A living piece of New York spa history shines anew with the reopening of the historic Roosevelt II Bathhouse at Saratoga State Park. Steeped in American spa lore, Saratoga was once called “The Queen of Spas” and revered for its bubbling emerald-green mineral springs. Those naturally effervescent springs had long been celebrated by the Iroquois and Mohawk tribes, the latter who named the area “Serachtuague” or “a place of fast moving water.”
First opened in 1935 by former New York governor and President Franklin D. Roosevelt, an advocate of curative mineral baths, the handsome Georgian Revival-style bathhouse had been shuttered since the 1980s. Its grand reopening is part of a $2.3 million transformational project. Recently, I spoke with Alane Ball Chinian, Saratoga Capital District Regional Director, New York State Parks, Recreation & Historic Preservation. Here’s what we discussed.
After all these years, what prompted the renovations of the Baths?
The Saratoga Springs Chamber of Commerce championed a wellness initiative in 2014. I attended their gathering of wellness providers, with floor plans of the long vacant bathhouse in hand, to see if I couldn’t spark some interest in adaptive reuse of this National Historic Landmark structure. That’s when I met Stephanie Ferradino, who ultimately went on to found Coesa, a non-profit wellness provider. With Coesa as a partner operator, the State was able to commit the funding necessary for the first phase of redevelopment.
“Here we are in 2020, with the nation gripped by a pandemic. The reopening of the Roosevelt Spa is symbolic of our resolve to keep Saratoga Spa State Park a healthy and healing destination in this worrisome time.”
Tell us about the history and layout of the Roosevelt Campus.
Saratoga Spa State Park is a very unique place. The parkland was originally preserved in 1912 to protect the historic mineral springs, which at that time were being over extracted for commercial carbonation of soda. Once the mineral springs were protected, a series of spa facilities sprang up for public mineral-water bathing.
The first complex was the Washington Bathhouse, which now houses the National Museum of Dance. The second was the Lincoln Bathhouse, now largely an office building. And the final spa development was spearheaded by President Roosevelt in the early 1930’s. The Roosevelt Campus consists of four large classical buildings with Art Deco detailing connected by arched arcades. These include the ornate Hall of Springs, originally the place to sample all the springs, and now a spectacular event venue. The Simon Baruch Research Laboratory, where scientists studied the mineral content and health effects of the waters. This building includes a 500-seat theater, and now houses park offices, as well as theater and opera companies. The remaining two structures are the Roosevelt 1 and 2 Bathhouses, mirror images of one another across a formal lawn and reflecting pool. The Roosevelt 1 was restored in the 1990s to its original glory and is in operation as a spa, offering hydrotherapy, massage, and other spa services. About one-third of the Roosevelt 2 bathhouse has been newly restored as space for Coesa’s wellness programs, as well as a coffee shop and central gathering space.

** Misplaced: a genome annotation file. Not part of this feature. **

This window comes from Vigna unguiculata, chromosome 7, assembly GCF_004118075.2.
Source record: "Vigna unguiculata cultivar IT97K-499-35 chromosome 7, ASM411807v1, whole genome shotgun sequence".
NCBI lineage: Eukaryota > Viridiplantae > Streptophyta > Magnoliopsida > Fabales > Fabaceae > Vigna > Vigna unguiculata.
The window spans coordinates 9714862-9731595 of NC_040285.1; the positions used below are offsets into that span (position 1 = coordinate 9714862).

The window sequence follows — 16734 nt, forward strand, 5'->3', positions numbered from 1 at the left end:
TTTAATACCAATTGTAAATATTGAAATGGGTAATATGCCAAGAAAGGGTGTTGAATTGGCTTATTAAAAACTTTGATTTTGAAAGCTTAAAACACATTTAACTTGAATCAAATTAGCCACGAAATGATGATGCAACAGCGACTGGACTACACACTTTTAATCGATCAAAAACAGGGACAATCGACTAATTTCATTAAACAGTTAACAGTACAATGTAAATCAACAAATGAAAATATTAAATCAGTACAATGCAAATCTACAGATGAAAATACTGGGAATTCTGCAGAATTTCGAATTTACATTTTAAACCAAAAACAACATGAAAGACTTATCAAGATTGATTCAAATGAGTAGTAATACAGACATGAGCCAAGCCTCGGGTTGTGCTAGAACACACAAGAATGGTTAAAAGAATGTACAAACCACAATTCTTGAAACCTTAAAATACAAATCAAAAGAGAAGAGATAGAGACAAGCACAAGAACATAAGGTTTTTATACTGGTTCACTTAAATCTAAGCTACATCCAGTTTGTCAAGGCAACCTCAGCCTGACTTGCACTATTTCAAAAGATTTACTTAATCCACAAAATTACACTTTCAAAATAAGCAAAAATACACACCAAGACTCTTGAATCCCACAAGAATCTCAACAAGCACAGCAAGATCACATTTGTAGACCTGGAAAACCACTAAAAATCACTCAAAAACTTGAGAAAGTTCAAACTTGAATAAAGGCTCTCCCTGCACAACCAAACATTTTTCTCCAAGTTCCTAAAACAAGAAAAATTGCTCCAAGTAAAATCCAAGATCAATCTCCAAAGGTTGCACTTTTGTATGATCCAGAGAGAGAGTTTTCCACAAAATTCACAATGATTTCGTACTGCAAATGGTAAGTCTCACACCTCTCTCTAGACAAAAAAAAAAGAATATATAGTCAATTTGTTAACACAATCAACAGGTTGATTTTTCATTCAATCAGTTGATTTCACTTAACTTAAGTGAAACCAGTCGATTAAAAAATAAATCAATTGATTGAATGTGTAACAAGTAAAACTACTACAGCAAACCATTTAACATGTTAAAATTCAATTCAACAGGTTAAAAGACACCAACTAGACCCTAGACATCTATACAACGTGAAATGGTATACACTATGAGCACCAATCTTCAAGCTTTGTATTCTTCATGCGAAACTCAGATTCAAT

Why the renewed interest in the Baths, and why is this so important now?
Saratoga Spa State Park is a magnificent combination of unique natural resources, striking architectural gems, and inspired artistic and wellness programming. The restoration of the Roosevelt Baths is about preserving the legacy of the healing arts in Saratoga Springs through new wellness services targeting the needs of today.
When we first spoke, you said “given the history, that Roosevelt built these baths and therapies for a vicious virus that didn’t yet have a vaccine, the parallels are crazy.” Please expand upon that.
When President Roosevelt was building this spa, the country was in the midst of a terrifying polio epidemic caused by a virus. The President suffered from this disease and invested in beautiful facilities for hydrotherapy treatment. While a vaccine wasn’t developed until 1955, these facilities operated at full capacity for decades, offering hope and relief to many, including veterans returning from World War II. And here we are in 2020, with the nation gripped by a pandemic. The reopening of the Roosevelt Spa is symbolic of our resolve to keep Saratoga Spa State Park a healthy and healing destination in this worrisome time.
How does a project like this best serve the community and keep its heritage alive?
The Roosevelt 1 Bathhouse is historically intact, with 42 original treatment rooms for mineral bathing, steeped in tradition. With one bathhouse fully operational and historically preserved, we have more latitude with the interior of the other, giving us the opportunity to more flexibly design the space to meet the needs of our visitors now. Preliminary plans for the rest of the building include a black box theater, art gallery, and teaching kitchen, as well as the newly completed space for Coesa’s programming.
What is your hope for the future of the Baths?
Full operation of Saratoga Spa State Park is dependent upon the vibrant organizations and businesses that partner with us here, operating museums, arts and cultural venues, schools, and theaters, as well as those that continue our cherished spa heritage like Coesa and the Roosevelt Baths and Spa. COVID-19 is a real crisis for many of our partner organizations and businesses that operate in the park’s many historic buildings. So my one hope is that our partners survive this challenging time and continue to thrive. We need healthy partners so we can remain a healing, restorative, and inspiring destination for over three million visitors a year.